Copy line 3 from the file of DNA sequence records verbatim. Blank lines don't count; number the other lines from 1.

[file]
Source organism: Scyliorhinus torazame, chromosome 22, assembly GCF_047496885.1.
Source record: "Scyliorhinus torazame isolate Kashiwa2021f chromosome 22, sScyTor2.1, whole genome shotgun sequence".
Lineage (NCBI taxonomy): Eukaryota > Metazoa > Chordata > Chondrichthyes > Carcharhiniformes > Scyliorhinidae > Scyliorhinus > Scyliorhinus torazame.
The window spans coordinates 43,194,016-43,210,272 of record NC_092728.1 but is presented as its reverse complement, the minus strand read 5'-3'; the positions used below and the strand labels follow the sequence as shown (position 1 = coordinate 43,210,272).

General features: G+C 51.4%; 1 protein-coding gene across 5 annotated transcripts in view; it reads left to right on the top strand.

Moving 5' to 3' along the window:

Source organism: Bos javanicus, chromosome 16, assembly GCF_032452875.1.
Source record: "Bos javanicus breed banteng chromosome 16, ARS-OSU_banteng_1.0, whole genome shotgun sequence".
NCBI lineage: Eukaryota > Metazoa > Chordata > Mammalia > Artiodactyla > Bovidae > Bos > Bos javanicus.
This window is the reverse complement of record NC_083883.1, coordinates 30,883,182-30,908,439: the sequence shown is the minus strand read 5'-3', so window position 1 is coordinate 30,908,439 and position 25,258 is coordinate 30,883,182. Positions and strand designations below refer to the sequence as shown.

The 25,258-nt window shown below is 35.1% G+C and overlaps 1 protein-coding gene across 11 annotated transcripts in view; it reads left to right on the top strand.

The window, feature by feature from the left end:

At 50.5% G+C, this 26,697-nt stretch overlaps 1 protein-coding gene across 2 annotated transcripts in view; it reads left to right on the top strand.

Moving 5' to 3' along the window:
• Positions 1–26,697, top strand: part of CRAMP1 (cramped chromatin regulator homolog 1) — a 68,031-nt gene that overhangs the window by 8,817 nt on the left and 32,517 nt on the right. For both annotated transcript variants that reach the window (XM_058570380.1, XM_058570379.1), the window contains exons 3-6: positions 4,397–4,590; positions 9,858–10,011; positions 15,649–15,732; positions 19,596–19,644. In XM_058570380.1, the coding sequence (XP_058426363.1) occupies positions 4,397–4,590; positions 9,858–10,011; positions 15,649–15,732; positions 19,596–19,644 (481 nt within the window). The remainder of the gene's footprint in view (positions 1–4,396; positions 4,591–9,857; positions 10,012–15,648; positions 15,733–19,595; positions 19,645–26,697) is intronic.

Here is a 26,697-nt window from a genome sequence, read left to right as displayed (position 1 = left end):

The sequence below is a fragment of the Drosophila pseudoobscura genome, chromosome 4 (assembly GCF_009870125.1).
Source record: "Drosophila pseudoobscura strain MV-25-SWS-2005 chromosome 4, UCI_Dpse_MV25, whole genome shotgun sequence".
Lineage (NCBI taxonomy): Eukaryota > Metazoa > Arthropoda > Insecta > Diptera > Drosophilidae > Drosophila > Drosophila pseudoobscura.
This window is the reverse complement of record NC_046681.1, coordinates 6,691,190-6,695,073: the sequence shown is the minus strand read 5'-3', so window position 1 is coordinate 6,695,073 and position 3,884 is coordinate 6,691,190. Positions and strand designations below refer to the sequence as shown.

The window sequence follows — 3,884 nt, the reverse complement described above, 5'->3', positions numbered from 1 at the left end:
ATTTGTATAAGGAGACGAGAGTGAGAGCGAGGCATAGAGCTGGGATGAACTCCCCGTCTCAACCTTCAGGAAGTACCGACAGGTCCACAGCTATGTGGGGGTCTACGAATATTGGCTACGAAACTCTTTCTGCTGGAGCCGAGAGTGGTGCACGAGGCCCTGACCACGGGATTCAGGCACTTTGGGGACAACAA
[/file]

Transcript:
Lineage (NCBI taxonomy): Eukaryota > Metazoa > Chordata > Chondrichthyes > Carcharhiniformes > Scyliorhinidae > Scyliorhinus > Scyliorhinus torazame.